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“Portrait of Madame X”

When John Singer Sargent unveiled his portrait of a woman in black in 1884, Parisian society literally broke out with indignation. The artist was forced to leave the country, and the heroine of the portrait went into the shadows for a long time. What so revolted the audience of the XIX century?

“Portrait of Madame X” is an elegant portrait of John Singer Sargent, which features a young socialite Virginie Amelie Avigno Gautro. Virginie Gautro – the wife of a wealthy businessman Pierre Gautro. At that time, Virginie had the status of “professional beauty.” This term refers to people who have used their social skills and appearance to develop in society.

Work on the picture
The painting was not commissioned; it was Sargent’s personal initiative to paint a portrait of a young woman. He transmitted his request to Virginia through their mutual friend, in a letter to which he wrote:
“I have a great desire to paint her portrait, and I have reason to believe that she will allow it. You can tell her that I have amazing talent. ” Finally, after two years of negotiation through a friend, Madame Gautro finally agreed to sit behind the portrait of Sargent. In the process of writing, the artist prepared a lot of sketches and sketches for the main work. Sargent chose the right posture, gestures, facial expressions and interior for a long time. Work continued particularly long in view of Gautro’s behavior. Sargent complained about her “beauty that cannot be portrayed, and her hopeless laziness.” Indeed, Virginie was extremely restless. In addition, due to an active social life, she did not have enough time to pose for the artist. It took Sargent 2 years to complete the picture.
Presentation in the Salon
The portrait was exhibited at the Salon in 1884. Having an impressive size (234.85 × 109.86 cm) and the graceful beauty of the model, Sargent and Gautro herself hoped for an enchanting performance. But it wasn’t there … The picture horrified the Parisians, it was met with sharp criticism and contradictions. The public of that time considered the picture too frank and provocative. And the matter is not at all in the deathly pallor of the skin, not in the heroine’s scarlet ear, not in her too sharp nose. The most important thing that alerted the audience – open shoulders and a lowered strap. It was a dress that caused disaster. Sargent tried to hide the identity of the mysterious Madame, initially calling the painting “Portrait of Madame ***”. But, despite all the contradictions in the assessment of the picture, her personality quickly became public. Before the picture debuted, Gautro was already the heroine of gossip for her frank style and immodest connections (but this was not customary to talk about). And the “Portrait of Madame X” literally laid bare all the indecency of her behavior in public. Virginie’s mother, Maria Virginia de Ternant, made a real scene for the artist, stating: “All of Paris makes fun of my daughter. She is destroyed … She will die of chagrin. ” The Gautro family was marred by the tainted reputation of Virginia and asked to remove the painting from the Salon. Sargent refused, but offered to correct his unenviable position: he rewrote the style of the dress and returned the strap to his shoulder. Adjustments did not save the situation, on the contrary, after the changes the dress began to look awkward.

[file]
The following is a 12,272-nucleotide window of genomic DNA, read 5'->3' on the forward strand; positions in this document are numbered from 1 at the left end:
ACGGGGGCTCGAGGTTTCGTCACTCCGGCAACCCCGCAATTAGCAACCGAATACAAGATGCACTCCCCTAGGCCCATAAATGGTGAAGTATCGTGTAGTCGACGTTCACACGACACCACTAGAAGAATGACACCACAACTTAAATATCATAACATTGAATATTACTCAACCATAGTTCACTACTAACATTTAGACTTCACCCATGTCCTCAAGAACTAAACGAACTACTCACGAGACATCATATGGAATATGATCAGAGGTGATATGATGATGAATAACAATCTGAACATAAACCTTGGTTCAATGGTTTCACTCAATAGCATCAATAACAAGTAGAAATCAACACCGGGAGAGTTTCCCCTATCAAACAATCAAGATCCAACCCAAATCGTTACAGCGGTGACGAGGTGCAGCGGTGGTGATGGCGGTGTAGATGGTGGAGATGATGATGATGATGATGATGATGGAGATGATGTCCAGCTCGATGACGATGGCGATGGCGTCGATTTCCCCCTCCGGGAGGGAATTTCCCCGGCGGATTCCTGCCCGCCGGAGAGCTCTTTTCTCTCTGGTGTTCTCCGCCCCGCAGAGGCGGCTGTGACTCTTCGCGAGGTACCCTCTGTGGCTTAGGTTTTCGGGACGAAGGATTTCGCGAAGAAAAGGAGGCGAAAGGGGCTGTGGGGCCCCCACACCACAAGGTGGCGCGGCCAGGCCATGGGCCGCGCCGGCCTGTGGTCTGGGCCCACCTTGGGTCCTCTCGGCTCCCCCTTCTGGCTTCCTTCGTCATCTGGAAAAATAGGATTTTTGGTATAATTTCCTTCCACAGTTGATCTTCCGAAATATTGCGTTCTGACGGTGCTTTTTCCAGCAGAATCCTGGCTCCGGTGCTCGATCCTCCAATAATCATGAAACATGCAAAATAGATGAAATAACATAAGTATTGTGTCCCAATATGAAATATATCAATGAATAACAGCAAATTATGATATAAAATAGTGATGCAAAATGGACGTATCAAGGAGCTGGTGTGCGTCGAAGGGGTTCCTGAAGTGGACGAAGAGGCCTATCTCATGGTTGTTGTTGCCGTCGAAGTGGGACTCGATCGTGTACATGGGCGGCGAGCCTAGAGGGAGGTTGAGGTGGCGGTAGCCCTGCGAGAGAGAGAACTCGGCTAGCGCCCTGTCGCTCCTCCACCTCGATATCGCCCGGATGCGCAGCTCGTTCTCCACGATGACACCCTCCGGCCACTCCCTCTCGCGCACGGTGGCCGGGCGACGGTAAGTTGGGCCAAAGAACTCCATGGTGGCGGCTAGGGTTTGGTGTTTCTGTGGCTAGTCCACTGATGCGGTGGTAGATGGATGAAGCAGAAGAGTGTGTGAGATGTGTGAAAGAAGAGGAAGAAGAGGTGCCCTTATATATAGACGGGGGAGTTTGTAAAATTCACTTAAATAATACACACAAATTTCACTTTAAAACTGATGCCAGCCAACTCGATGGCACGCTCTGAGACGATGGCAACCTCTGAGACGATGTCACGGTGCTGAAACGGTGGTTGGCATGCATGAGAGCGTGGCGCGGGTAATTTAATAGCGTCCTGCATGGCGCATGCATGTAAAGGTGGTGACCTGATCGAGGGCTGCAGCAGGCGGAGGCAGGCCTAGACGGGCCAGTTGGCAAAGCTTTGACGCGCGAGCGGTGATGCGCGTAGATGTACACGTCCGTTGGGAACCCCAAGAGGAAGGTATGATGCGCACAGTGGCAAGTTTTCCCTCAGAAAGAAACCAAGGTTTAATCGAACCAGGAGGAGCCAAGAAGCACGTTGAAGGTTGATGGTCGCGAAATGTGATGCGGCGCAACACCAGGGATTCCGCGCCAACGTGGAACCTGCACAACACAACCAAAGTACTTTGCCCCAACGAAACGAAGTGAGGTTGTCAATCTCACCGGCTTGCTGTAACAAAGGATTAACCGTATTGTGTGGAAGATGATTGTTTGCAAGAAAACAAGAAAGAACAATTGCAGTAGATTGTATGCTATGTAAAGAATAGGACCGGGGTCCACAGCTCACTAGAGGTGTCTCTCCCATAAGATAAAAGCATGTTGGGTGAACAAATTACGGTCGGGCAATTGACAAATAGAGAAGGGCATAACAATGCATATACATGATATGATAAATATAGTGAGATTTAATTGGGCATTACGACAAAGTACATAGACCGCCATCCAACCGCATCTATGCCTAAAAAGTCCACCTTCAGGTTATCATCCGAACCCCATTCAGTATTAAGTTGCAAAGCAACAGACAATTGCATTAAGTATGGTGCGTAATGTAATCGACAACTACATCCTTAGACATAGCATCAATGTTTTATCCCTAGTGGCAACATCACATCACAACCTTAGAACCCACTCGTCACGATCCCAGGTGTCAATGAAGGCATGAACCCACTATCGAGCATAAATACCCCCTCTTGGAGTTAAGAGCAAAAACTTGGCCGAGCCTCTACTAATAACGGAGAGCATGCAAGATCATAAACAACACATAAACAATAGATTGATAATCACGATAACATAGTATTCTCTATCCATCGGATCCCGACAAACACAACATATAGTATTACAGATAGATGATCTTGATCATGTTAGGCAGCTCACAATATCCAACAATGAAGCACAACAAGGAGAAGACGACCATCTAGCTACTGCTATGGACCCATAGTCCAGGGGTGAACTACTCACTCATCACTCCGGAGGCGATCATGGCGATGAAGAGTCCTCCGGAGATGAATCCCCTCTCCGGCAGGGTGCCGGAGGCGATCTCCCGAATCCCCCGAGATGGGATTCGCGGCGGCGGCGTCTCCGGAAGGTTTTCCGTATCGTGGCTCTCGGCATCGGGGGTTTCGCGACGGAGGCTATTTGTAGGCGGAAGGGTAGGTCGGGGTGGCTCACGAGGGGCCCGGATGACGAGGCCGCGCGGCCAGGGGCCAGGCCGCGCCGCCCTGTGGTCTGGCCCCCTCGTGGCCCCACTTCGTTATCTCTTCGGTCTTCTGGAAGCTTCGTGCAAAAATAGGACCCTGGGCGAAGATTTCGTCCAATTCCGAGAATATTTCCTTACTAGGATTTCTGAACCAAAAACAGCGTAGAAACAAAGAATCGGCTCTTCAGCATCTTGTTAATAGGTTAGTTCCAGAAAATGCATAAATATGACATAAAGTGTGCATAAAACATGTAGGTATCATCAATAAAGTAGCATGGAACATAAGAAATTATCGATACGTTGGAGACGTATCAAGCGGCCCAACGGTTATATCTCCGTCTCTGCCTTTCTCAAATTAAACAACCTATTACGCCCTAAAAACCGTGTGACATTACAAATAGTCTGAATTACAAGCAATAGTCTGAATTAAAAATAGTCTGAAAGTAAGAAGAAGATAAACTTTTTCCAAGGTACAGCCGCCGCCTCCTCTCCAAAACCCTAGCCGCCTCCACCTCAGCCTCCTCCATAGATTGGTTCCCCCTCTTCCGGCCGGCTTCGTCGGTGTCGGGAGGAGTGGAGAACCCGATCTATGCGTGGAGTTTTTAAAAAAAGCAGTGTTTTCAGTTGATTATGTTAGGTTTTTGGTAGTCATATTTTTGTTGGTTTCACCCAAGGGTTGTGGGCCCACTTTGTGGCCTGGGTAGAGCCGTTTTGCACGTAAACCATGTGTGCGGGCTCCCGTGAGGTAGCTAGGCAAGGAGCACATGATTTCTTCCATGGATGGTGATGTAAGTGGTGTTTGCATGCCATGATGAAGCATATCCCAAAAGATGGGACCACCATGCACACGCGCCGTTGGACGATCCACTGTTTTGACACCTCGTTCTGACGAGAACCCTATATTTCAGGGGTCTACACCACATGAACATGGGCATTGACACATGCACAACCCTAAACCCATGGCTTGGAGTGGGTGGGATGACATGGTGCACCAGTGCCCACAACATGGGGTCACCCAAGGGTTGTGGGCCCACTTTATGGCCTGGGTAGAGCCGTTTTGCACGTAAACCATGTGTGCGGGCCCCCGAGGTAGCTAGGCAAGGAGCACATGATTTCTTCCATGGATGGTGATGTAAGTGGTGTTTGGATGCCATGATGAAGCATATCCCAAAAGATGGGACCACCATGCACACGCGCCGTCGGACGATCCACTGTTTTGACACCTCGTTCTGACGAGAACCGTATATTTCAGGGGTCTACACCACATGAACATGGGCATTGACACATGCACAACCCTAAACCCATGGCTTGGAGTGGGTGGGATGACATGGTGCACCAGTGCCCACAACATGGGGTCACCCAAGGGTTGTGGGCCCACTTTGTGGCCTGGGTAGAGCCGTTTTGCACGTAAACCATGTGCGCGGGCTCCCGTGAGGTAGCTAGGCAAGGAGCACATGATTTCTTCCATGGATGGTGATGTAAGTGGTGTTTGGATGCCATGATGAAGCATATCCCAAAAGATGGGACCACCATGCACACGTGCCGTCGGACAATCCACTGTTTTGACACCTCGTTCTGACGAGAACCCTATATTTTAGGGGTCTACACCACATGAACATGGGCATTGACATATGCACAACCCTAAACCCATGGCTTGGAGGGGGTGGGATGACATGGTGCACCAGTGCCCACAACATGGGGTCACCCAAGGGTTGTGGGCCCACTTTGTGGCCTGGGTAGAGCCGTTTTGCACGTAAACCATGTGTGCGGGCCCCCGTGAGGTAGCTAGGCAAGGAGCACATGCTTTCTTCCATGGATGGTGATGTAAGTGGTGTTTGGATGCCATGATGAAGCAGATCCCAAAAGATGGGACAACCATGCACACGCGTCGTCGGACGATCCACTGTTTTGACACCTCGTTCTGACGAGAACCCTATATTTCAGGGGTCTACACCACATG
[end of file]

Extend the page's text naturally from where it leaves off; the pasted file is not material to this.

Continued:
The picture received such a huge response that Sargent had to move from Paris to London and find refuge from the humiliation received. He kept the picture in his studio. Sargent expected the complete destruction of his career, but fate was more favorable to him: the arrogance of the artist caused an exorbitant demand for portraits from the fashionable British and American public. As is now known, John Singer Sargent has become one of the most famous portrait painters in history. A similar situation occurred with Virginie. After the scandal, she went into the shadows, but a century passed and Virginie Gautro became a real style icon, revered throughout the world for decades. Her legacy is elegance, beauty and grace, and scandals make her personality even more interesting.
Madame Gautro subsequently posed for two other artists: Gustave-Claude-Etienne Courtois in 1891 and Antonio de la Gandara in 1898. The portrait of the last master became her favorite.
Color, light and composition
Sargent was limited to using color in this portrait, which has a thin palette of brown, gray, and black. There is a strong intentional contrast between soft, light skin tones and dark, impressive browns and blacks in the rest of the picture. This method is known as chiaroscuro (which means “chiaroscuro”). A key feature of Madame Gautro’s appearance was her pale skin. She was even known for applying lavender powder, which brightened her skin even more. The colors in the picture are light, there are no sharp color changes on her skin (except for facial features). In particular, Sargent was able to masterfully visualize the neckline of the heroine with the slightest color change. The hairstyle of the heroine is a tribute to the style of the Hellenic era.

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